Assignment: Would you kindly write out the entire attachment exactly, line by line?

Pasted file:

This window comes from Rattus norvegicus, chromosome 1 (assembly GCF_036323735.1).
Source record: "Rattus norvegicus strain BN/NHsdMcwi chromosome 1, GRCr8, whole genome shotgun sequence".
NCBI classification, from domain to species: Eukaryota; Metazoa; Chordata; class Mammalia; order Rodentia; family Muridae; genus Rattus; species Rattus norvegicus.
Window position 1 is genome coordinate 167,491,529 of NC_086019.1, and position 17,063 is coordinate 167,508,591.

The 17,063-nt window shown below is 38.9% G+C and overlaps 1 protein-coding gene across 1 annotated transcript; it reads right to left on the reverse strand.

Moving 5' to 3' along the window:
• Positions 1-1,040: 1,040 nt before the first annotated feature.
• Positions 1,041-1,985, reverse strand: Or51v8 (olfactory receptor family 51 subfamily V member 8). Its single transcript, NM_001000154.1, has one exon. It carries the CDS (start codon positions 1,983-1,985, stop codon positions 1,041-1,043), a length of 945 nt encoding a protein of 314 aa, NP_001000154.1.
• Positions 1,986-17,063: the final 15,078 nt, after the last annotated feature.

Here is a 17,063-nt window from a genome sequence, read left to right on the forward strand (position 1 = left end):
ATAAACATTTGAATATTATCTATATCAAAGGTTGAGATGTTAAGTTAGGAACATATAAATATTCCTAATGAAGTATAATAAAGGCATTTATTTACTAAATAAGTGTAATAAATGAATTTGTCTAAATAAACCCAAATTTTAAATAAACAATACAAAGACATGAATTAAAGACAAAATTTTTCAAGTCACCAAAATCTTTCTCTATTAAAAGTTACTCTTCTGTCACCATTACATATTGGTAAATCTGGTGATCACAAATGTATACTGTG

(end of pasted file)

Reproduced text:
This window comes from Rattus norvegicus, chromosome 1 (assembly GCF_036323735.1).
Source record: "Rattus norvegicus strain BN/NHsdMcwi chromosome 1, GRCr8, whole genome shotgun sequence".
NCBI classification, from domain to species: Eukaryota; Metazoa; Chordata; class Mammalia; order Rodentia; family Muridae; genus Rattus; species Rattus norvegicus.
Window position 1 is genome coordinate 167,491,529 of NC_086019.1, and position 17,063 is coordinate 167,508,591.

The 17,063-nt window shown below is 38.9% G+C and overlaps 1 protein-coding gene across 1 annotated transcript; it reads right to left on the reverse strand.

Moving 5' to 3' along the window:
• Positions 1-1,040: 1,040 nt before the first annotated feature.
• Positions 1,041-1,985, reverse strand: Or51v8 (olfactory receptor family 51 subfamily V member 8). Its single transcript, NM_001000154.1, has one exon. It carries the CDS (start codon positions 1,983-1,985, stop codon positions 1,041-1,043), a length of 945 nt encoding a protein of 314 aa, NP_001000154.1.
• Positions 1,986-17,063: the final 15,078 nt, after the last annotated feature.

Here is a 17,063-nt window from a genome sequence, read left to right on the forward strand (position 1 = left end):
ATAAACATTTGAATATTATCTATATCAAAGGTTGAGATGTTAAGTTAGGAACATATAAATATTCCTAATGAAGTATAATAAAGGCATTTATTTACTAAATAAGTGTAATAAATGAATTTGTCTAAATAAACCCAAATTTTAAATAAACAATACAAAGACATGAATTAAAGACAAAATTTTTCAAGTCACCAAAATCTTTCTCTATTAAAAGTTACTCTTCTGTCACCATTACATATTGGTAAATCTGGTGATCACAAATGTATACTGTG